A combination of factors is keeping sentiment down in natural rubber physical markets across Asia. The SICOM TSR20 is often considered as a close reflective of the sentiment in physical markets. The TSR20 contract for Dec 2022 expiration was traded 0.1% lower at US$133.0 by 11.30 AM (Singapore time zone) today (Sep 22). Sentiment in physical market is down due to seasonally peak supply and weak demand prospects. The dominant auto-tire companies globally stay away in anticipation of downslides in the global economy which can dent the demand for tires for several months ahead. A comfortable availability of natural rubber in the market enables the manufacturing companies to cut their rubber inventory and thereby optimize the inventory cost. As a result, natural rubber suppliers are finding it hard to get the buyers.

Despite hit by a strongly unfavorable market fundamental, at least three factors are seen supporting the rubber futures contracts traded on the Shanghai exchange:

(1) China is expected to produce 870,000 tons of natural rubber during the year ending Dec 2022. Due to the extreme low temperature during December, farmers in China are expected to stop harvesting by the second week of December every year. The domestic production in China is expected to come down to the level of 50,000 tons during Dec 2022 compared with 130,000 tons expected to produce during Nov 2022. This represents a 60% fall just over a month. Moreover, the production is expected to be almost zero (Less than 500 tons) during January and during February. Only a quantity of 9,000 tons is expected to be produced in the country during March and 45,000 tons during April. A near absence of domestic supply for a few months, beginning from mid-December, is likely to reflect on the domestic rubber market as well as the rubber contracts traded on the Shanghai exchange.

(2) The global supply of natural rubber is expected to enter the seasonal low phase by January. The supply is expected to go further down in February and March as a greater number of farmers abstains from harvesting coinciding the with the annual leaf-shedding and refoliation of rubber trees. Looking from this angle, the rubber contracts expiring in the months of January 2023 onwards could be an attractive bet for speculative investments. The associated risk is low because the prices are currently ruling around a rock-bottom level, having limited space to go further down.

(3) The 20th Congress of the Chinese Communist Party, scheduled to begin on Oct 19, is expected to come out with major policy initiatives to revive the Chinese economy. A review of the widely criticized “zero-covid” policy can be expected at the Party Congress. It implies that the outcome of the Party Congress can potentially bring cheers to the Chinese economy. Even ahead of the Party Congress, speculative investors on the SHFE are likely to bet on the potential outcomes of the Party Congress and their implications for the natural rubber demand and the prices.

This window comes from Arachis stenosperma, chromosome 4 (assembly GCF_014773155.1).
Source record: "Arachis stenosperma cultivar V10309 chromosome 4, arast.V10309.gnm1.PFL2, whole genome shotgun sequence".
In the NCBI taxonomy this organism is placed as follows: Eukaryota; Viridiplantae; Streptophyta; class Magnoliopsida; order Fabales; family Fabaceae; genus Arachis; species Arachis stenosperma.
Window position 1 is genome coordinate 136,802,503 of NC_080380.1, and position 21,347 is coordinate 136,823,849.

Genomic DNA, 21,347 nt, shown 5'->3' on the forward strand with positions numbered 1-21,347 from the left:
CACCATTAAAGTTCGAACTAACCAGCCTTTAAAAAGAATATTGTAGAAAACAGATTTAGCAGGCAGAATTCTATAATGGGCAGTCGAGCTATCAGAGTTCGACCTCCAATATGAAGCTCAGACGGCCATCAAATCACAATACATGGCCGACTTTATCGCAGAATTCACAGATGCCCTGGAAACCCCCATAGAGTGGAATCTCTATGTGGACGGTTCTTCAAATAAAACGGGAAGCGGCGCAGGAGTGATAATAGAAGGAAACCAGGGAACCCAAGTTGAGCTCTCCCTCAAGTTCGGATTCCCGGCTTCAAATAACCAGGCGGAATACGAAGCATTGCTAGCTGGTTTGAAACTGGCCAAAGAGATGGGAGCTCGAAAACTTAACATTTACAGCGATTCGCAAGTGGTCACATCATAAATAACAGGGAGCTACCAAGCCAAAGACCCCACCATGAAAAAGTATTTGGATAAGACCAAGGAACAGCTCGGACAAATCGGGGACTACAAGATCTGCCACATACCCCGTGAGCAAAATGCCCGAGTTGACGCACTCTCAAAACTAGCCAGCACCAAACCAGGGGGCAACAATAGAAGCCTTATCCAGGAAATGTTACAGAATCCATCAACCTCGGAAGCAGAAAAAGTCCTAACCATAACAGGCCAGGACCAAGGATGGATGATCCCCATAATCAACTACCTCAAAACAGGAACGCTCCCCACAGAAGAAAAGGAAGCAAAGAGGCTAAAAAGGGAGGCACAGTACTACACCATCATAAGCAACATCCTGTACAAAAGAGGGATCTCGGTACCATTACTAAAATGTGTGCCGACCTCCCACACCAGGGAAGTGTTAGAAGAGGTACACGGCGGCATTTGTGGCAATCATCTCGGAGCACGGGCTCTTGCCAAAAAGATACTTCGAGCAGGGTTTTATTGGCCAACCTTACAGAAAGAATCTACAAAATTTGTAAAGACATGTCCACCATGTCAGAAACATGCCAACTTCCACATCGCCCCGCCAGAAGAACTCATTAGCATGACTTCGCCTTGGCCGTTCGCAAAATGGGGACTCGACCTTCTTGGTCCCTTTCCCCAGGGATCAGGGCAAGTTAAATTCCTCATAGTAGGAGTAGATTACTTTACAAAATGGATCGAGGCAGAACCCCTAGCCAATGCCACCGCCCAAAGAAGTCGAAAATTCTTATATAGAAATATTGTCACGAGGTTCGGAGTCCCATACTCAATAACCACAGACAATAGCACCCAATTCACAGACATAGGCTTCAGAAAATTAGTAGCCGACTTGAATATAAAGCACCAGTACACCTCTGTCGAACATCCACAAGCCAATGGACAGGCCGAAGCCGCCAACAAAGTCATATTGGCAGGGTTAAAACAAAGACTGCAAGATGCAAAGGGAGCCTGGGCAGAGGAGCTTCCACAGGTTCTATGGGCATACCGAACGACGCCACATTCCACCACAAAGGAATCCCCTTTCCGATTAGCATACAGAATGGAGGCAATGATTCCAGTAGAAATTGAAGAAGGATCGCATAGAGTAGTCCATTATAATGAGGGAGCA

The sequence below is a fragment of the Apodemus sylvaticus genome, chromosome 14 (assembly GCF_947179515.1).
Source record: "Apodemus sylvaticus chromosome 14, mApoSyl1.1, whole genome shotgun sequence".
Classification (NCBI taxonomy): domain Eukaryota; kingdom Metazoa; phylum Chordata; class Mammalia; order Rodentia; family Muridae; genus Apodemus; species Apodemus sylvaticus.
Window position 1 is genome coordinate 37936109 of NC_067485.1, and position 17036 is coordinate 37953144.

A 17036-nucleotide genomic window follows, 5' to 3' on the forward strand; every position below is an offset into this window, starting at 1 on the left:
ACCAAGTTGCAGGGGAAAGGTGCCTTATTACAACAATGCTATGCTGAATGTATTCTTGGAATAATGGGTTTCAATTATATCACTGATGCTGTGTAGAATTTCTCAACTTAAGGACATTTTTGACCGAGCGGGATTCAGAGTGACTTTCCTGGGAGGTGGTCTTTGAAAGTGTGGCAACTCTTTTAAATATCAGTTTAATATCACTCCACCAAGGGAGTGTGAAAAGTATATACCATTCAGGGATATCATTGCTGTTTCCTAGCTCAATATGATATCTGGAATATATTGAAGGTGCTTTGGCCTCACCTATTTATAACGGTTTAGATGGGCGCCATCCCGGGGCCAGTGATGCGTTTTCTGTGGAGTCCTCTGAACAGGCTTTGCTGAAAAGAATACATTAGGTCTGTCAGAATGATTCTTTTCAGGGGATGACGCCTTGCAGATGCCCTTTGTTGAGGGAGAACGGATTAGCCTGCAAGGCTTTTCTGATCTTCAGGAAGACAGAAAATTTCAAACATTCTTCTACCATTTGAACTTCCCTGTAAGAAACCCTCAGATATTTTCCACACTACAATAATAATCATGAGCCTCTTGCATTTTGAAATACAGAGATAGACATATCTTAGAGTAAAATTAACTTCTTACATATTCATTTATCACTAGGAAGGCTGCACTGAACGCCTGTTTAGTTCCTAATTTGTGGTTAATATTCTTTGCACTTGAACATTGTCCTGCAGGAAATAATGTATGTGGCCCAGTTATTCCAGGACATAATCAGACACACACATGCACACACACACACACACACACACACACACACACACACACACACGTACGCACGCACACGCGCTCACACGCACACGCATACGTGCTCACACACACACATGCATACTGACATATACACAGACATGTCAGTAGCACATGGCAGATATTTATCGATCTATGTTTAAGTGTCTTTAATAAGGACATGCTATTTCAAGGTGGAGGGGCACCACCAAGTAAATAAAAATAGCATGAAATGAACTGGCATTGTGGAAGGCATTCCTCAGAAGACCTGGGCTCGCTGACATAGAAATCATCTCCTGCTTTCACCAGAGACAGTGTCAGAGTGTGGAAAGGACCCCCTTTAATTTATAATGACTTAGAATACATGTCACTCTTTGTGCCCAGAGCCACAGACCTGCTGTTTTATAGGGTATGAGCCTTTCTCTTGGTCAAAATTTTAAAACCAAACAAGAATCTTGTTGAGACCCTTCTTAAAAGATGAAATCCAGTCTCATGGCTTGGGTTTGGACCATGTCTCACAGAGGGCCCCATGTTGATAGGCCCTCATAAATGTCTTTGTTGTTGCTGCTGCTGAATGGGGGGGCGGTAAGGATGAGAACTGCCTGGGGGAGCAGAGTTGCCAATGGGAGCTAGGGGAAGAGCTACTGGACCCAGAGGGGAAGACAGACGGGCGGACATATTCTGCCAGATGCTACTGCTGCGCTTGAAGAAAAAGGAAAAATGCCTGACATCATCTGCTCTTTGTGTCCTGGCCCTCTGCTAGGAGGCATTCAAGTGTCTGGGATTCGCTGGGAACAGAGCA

By giving evidence to the support the above arguments, the rubber futures contract (Jan 2023 expiration) gained 140 yuan (Or, +1.1%) to 13,200 yuan by 11.30 AM (Shanghai time zone) today (Sep 22).  Please see below today’s price chart as of 11.30 AM.

Strikingly, the uptrend seen on the Shanghai exchange is despite investment sentiment hit by the following negative factors:

(1) The U.S. Federal Reserve yesterday (Sept 21) hiked its policy interest rates by 0.75 basis-point. Further rate hikes are expected in the subsequent FOMC meetings. The higher rates are likely to moderate economic growth in the U.S. and in rest of the world.

(2) The U.S. dollar jumped today (Sept 22) to its highest level since 2002, against a basket of six peer currencies. The Dollar Index was traded at 111.45, up 0.97%, by 3.25 AM GMT today (Sep 22). The dollar’s surge to a fresh two-decade high is driven by Fed’s rate hikes and the Russian President Putin’s threat of a nuclear retaliation followed by an order to mobilize more troops for Ukraine. A strengthening dollar makes speculative investments less attractive and thereby discourages investments in rubber futures.

(3) The U.S. home sales posted seventh straight monthly decline in August impacted by the surging mortgage rates amid Federal Reserve’s aggressive monitory policy tightening.

(4) The dollar surge to a fresh 20-year high makes the currencies of major Asian NR exporting countries considerably weaker against the dollar. A depreciating local currency makes NR exporters price-competitive in the global market and thereby weighs on the physical prices of NR quoted in dollar terms.

(5) By giving a relief from the soaring energy prices, the U.K. government decided yesterday (Sept 21) to cap wholesale electricity and gas costs for businesses at less than half the market rates from October onwards. Although this is a positive news, the Bank of England and Swiss National Bank are scheduled to meet today (Sept 22) to consider increasing policy interest rates to curb the soaring inflation largely driven by soaring energy prices. The resultant tightening of financial markets will have a negative bearing on the economic growth and thereby the NR demand prospects of the respective countries.

(6) The Purchasing Managers Index (PMI) for the euro zone region and U.K., for August, are scheduled to be released today (Sept 22). It is widely expected that the PMI reading will stay below the 50-level which represents a contraction of economic activities.

For deeper market insights and a clear understanding of the emerging trends well ahead, supported by authentic data and facts, please refer to the “Monthly Reports of Analysis and Forecasts” published by WhatNext Rubber Media International. This is accessible to Platinum Members at http://whatnextrubber.com/reports/